The Hair Diver is my first attempt at a photographic hair fly tutorial. I can say that this has been the most difficult pattern I have tried to demonstrate photographically as both the pattern itself is complicated and the photos are more challenging because of the larger fly size.
I am often asked to tie hair flies for tying demos. I believe hair flies are some of the most fun you can have with hooks and thread. They are indeed challenging and there is a lot to keep track of during the process but my love for tying them has produced a few tricks that may make your tying a bit easier.
I will demonstrate how to tie in a monofilament loop-style weed guard and the proper way to tie it off. Keeping the weed guard in line with the hook point is of paramount importance, as it won’t function any other way. The trick I show here assures the guard always lines up right.
I have merely skimmed over the tail portion of the fly in this tutorial as it is tied exactly the same (skipping the bucktail foul guard) as the Keys Style Tarpon Fly found elsewhere on the website. If you are not familiar with the steps for the tail and collar assembly check out the tarpon fly and come back to this one afterward.
One of the most useful tricks I’ve developed for tying hair flies is the use of a simple plastic “hair guard”. It works like the old style hackle guards, in that it holds the initial bunches of hair out of the way while we go on with the rest of the fly. I use this guard on a Diver to hold the longer collar hair back while flaring and stacking the rest of the head. It is used on both a Diver and a Popper to hold the ‘face’ back while completing the weed guard tie down. I use a piece of heavy lead wire to hold the hair and plastic guard in place during the tying process. This guard assembly can be manipulated and removed easily when the time comes.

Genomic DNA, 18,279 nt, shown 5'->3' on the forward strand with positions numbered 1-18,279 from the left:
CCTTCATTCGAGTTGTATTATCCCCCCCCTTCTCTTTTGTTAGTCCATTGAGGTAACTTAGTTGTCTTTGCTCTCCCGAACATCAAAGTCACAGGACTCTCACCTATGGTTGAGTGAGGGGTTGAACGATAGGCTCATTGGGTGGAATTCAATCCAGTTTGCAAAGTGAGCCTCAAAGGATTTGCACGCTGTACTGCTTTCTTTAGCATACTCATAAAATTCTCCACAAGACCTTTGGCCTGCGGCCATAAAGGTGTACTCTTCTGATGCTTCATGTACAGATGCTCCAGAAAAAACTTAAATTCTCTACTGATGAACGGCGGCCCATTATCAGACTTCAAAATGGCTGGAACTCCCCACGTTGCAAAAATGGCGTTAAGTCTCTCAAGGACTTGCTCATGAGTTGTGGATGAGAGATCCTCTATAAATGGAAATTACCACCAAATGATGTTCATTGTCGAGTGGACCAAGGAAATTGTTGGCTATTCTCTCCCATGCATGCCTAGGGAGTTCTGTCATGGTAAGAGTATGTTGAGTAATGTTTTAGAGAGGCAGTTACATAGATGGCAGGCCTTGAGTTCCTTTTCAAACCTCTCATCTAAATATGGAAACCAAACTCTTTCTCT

Another point I need to make here is that while most people think of hair bugs as spun deer hair flies, I have better results with simply flaring and stacking the hair in place. ‘Flaring’ the hair means compressing the bunch in one place on the hook without allowing it to spin completely around the shank. ‘Stacking’ is layering and flaring another bunch of hair directly over the first (or second) bunch, to create density and, in most cases, color variation. This process allows me to lash incredibly large amounts of hair to the hook (the secret to creating beautifully trimmed, durable flies) and control the density and colors of the bug. By varying the size and color of the hair clumps you can create mottled patterns, stripes, and dots. Spun hair only allows bands of color.
Loosely spun hair bugs don’t hold their shape like tightly packed flies and are not as durable. I use very large clumps of hair in each flared and stacked bunch to attain super density bugs. Most of my bugs have between nine and fifteen separate bunches of hair making up the head. These large clumps are necessary to create the density and evenness needed for a durable, buoyant fly. The floatation of a densely packed bug is far superior to that of a spun hair pattern.